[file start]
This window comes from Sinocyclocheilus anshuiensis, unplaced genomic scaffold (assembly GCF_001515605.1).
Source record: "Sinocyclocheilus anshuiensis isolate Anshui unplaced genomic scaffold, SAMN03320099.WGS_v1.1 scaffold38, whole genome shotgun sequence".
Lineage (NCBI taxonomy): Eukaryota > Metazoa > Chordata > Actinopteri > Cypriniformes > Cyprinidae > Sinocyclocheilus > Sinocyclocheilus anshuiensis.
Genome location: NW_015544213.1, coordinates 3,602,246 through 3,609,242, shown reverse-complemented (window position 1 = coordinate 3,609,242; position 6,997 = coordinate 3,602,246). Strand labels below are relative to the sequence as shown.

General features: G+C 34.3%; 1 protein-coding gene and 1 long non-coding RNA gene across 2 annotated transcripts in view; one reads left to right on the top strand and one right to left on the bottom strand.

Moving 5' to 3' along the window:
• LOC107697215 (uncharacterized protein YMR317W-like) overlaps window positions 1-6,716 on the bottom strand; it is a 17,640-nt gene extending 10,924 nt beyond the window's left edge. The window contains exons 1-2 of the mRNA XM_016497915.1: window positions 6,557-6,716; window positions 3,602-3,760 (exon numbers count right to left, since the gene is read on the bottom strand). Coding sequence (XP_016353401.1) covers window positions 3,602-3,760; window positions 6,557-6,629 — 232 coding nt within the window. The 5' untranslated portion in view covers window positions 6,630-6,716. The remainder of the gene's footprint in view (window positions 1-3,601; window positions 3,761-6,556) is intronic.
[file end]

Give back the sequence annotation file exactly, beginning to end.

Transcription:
This window comes from Sinocyclocheilus anshuiensis, unplaced genomic scaffold (assembly GCF_001515605.1).
Source record: "Sinocyclocheilus anshuiensis isolate Anshui unplaced genomic scaffold, SAMN03320099.WGS_v1.1 scaffold38, whole genome shotgun sequence".
Lineage (NCBI taxonomy): Eukaryota > Metazoa > Chordata > Actinopteri > Cypriniformes > Cyprinidae > Sinocyclocheilus > Sinocyclocheilus anshuiensis.
Genome location: NW_015544213.1, coordinates 3,602,246 through 3,609,242, shown reverse-complemented (window position 1 = coordinate 3,609,242; position 6,997 = coordinate 3,602,246). Strand labels below are relative to the sequence as shown.

General features: G+C 34.3%; 1 protein-coding gene and 1 long non-coding RNA gene across 2 annotated transcripts in view; one reads left to right on the top strand and one right to left on the bottom strand.

Moving 5' to 3' along the window:
• LOC107697215 (uncharacterized protein YMR317W-like) overlaps window positions 1-6,716 on the bottom strand; it is a 17,640-nt gene extending 10,924 nt beyond the window's left edge. The window contains exons 1-2 of the mRNA XM_016497915.1: window positions 6,557-6,716; window positions 3,602-3,760 (exon numbers count right to left, since the gene is read on the bottom strand). Coding sequence (XP_016353401.1) covers window positions 3,602-3,760; window positions 6,557-6,629 — 232 coding nt within the window. The 5' untranslated portion in view covers window positions 6,630-6,716. The remainder of the gene's footprint in view (window positions 1-3,601; window positions 3,761-6,556) is intronic.